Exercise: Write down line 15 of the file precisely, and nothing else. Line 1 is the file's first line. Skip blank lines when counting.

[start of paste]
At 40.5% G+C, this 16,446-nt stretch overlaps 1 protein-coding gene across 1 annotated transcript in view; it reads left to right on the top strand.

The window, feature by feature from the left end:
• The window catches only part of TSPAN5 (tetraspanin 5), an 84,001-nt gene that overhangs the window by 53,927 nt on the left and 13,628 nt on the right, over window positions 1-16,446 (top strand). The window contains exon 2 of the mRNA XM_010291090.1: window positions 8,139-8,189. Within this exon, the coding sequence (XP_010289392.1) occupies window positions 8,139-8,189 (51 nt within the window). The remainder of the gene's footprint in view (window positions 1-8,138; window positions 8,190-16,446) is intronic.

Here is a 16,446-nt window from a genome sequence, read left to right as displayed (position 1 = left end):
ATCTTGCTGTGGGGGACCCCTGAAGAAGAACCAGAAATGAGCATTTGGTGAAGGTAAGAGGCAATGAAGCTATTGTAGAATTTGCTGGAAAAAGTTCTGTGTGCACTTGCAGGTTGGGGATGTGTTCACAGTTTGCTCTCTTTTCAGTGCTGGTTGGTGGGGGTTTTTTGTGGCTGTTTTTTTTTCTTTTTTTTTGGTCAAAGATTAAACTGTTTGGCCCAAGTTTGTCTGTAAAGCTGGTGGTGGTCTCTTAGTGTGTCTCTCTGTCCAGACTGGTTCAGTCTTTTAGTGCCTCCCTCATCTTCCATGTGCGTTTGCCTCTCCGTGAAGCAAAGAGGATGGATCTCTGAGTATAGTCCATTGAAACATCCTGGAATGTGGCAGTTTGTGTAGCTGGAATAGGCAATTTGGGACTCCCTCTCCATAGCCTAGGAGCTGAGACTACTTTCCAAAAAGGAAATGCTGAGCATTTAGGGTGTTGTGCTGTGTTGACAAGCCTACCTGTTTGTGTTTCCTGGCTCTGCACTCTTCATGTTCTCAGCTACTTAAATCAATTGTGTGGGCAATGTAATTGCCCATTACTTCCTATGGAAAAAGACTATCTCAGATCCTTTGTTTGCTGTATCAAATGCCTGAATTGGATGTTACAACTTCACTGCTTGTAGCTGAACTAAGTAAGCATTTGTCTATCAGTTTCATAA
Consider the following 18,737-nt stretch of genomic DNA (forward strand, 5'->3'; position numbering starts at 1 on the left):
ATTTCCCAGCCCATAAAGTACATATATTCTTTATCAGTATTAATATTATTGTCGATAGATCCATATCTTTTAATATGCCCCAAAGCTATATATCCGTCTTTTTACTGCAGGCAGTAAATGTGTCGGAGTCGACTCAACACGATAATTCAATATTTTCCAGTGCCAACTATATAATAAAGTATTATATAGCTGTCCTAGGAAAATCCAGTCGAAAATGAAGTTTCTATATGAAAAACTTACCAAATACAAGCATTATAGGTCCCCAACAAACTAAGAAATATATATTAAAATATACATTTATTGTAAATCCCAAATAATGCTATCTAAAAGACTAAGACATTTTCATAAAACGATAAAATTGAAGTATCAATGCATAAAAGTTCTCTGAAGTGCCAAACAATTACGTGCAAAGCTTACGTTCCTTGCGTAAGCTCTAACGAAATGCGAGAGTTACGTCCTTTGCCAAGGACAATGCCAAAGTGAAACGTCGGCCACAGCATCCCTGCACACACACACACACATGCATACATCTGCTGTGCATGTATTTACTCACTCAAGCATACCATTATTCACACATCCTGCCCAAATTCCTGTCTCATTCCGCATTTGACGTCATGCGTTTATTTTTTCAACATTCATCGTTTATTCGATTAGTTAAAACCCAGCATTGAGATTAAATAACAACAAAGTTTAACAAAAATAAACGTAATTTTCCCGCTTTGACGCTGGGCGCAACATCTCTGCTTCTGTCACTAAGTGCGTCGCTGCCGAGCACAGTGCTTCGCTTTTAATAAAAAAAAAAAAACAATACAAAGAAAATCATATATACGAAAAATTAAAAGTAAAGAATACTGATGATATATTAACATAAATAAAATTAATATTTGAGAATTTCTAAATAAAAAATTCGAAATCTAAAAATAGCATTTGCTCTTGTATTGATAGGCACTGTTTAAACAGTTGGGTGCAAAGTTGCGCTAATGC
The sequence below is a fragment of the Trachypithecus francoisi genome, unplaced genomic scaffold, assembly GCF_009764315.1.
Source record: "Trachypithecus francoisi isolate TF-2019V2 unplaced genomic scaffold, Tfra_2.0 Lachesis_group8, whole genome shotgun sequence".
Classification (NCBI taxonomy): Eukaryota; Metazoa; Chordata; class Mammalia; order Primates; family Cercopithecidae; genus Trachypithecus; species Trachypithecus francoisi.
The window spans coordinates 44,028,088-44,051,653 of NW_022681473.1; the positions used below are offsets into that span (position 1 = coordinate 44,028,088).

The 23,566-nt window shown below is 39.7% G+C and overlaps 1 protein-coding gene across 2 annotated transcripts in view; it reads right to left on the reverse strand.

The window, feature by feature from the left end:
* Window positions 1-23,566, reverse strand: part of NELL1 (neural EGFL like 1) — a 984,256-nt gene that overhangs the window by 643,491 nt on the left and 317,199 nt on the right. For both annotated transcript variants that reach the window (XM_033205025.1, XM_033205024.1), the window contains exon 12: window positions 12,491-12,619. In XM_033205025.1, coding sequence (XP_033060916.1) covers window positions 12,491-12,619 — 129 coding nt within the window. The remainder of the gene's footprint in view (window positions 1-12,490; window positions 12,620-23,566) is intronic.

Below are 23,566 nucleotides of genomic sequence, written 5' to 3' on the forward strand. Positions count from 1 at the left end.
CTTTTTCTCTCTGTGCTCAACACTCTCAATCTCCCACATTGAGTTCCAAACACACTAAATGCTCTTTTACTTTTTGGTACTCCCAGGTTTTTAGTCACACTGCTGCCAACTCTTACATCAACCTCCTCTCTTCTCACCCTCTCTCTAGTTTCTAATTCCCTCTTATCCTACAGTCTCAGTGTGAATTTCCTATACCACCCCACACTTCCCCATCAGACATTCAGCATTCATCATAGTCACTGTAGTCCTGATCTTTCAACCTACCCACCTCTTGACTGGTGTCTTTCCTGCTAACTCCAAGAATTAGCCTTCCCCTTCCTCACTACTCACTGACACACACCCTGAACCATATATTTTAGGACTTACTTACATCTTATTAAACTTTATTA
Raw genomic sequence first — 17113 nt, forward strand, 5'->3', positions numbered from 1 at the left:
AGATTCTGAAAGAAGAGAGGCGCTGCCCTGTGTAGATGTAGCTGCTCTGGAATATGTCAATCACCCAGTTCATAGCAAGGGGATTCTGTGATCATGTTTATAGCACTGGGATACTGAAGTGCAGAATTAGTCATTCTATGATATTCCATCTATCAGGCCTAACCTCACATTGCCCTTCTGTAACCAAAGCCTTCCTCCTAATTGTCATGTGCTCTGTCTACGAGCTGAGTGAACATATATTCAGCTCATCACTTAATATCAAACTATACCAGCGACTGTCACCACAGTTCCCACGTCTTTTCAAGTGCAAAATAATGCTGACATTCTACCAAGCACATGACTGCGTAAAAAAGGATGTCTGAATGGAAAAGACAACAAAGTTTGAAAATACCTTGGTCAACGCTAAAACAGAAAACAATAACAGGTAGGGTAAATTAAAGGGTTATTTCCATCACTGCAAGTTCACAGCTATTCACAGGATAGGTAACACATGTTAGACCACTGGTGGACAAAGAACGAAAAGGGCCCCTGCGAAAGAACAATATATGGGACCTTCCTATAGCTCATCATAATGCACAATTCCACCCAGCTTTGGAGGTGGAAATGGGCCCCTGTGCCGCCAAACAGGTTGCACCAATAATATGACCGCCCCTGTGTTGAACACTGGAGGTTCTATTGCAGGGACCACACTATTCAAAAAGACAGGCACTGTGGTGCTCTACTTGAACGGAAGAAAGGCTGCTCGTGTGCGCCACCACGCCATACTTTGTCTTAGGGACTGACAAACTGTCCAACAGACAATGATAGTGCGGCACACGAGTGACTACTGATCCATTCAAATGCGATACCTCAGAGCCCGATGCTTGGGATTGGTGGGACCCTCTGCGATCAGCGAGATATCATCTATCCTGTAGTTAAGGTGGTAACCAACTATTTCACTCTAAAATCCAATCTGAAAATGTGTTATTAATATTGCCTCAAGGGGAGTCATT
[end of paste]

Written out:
Below are 23,566 nucleotides of genomic sequence, written 5' to 3' on the forward strand. Positions count from 1 at the left end.